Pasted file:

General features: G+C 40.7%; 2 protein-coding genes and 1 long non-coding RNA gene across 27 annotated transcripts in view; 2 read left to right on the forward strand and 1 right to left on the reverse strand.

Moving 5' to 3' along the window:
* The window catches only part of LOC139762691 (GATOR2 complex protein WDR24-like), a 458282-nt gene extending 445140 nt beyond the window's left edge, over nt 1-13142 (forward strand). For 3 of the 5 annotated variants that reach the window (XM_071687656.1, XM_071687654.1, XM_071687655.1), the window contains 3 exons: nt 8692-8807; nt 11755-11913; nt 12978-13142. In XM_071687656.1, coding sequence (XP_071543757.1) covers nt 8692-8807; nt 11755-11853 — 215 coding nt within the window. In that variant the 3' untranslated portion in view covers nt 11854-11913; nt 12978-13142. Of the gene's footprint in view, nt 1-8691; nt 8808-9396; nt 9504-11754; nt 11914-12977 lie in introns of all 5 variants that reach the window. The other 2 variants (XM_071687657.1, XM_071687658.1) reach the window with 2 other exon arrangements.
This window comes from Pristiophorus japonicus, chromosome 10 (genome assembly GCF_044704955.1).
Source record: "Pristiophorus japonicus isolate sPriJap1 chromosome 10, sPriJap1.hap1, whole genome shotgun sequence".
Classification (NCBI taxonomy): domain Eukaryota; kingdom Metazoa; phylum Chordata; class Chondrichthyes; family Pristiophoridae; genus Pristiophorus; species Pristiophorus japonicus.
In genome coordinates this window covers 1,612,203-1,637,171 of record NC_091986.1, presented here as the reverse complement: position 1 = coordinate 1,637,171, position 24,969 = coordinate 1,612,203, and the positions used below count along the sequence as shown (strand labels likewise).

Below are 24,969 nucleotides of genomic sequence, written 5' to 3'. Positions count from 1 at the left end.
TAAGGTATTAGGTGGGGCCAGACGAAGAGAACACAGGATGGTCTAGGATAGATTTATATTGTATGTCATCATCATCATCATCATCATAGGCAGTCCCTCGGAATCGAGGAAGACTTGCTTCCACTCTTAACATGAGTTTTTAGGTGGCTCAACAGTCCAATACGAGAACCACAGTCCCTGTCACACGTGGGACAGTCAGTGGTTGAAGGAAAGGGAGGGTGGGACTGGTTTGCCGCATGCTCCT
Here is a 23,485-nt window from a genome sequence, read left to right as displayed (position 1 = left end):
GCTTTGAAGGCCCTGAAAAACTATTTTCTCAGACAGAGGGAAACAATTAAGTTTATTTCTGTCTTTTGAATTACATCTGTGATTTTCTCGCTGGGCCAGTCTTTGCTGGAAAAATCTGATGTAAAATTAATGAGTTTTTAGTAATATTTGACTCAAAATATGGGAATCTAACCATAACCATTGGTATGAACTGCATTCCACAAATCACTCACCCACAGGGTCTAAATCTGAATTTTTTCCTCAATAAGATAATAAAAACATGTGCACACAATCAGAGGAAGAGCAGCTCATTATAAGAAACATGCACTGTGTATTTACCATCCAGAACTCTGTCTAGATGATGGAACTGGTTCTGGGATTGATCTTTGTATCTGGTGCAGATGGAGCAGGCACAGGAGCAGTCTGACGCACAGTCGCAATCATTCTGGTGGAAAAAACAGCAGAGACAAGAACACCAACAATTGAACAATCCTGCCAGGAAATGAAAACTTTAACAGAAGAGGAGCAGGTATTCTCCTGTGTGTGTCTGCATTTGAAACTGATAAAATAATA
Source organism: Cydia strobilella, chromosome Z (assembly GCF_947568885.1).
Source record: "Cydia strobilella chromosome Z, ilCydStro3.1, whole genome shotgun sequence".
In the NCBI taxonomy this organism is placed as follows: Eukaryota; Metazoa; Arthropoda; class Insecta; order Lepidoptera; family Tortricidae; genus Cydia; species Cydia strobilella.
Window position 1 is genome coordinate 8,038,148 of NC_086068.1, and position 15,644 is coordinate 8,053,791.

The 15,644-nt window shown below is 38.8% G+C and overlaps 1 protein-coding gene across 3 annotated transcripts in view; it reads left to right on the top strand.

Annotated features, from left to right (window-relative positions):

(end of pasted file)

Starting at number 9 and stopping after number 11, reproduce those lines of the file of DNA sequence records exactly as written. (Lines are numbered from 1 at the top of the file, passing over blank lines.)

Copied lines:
TAAGGTATTAGGTGGGGCCAGACGAAGAGAACACAGGATGGTCTAGGATAGATTTATATTGTATGTCATCATCATCATCATCATCATAGGCAGTCCCTCGGAATCGAGGAAGACTTGCTTCCACTCTTAACATGAGTTTTTAGGTGGCTCAACAGTCCAATACGAGAACCACAGTCCCTGTCACACGTGGGACAGTCAGTGGTTGAAGGAAAGGGAGGGTGGGACTGGTTTGCCGCATGCTCCT
Here is a 23,485-nt window from a genome sequence, read left to right as displayed (position 1 = left end):
GCTTTGAAGGCCCTGAAAAACTATTTTCTCAGACAGAGGGAAACAATTAAGTTTATTTCTGTCTTTTGAATTACATCTGTGATTTTCTCGCTGGGCCAGTCTTTGCTGGAAAAATCTGATGTAAAATTAATGAGTTTTTAGTAATATTTGACTCAAAATATGGGAATCTAACCATAACCATTGGTATGAACTGCATTCCACAAATCACTCACCCACAGGGTCTAAATCTGAATTTTTTCCTCAATAAGATAATAAAAACATGTGCACACAATCAGAGGAAGAGCAGCTCATTATAAGAAACATGCACTGTGTATTTACCATCCAGAACTCTGTCTAGATGATGGAACTGGTTCTGGGATTGATCTTTGTATCTGGTGCAGATGGAGCAGGCACAGGAGCAGTCTGACGCACAGTCGCAATCATTCTGGTGGAAAAAACAGCAGAGACAAGAACACCAACAATTGAACAATCCTGCCAGGAAATGAAAACTTTAACAGAAGAGGAGCAGGTATTCTCCTGTGTGTGTCTGCATTTGAAACTGATAAAATAATA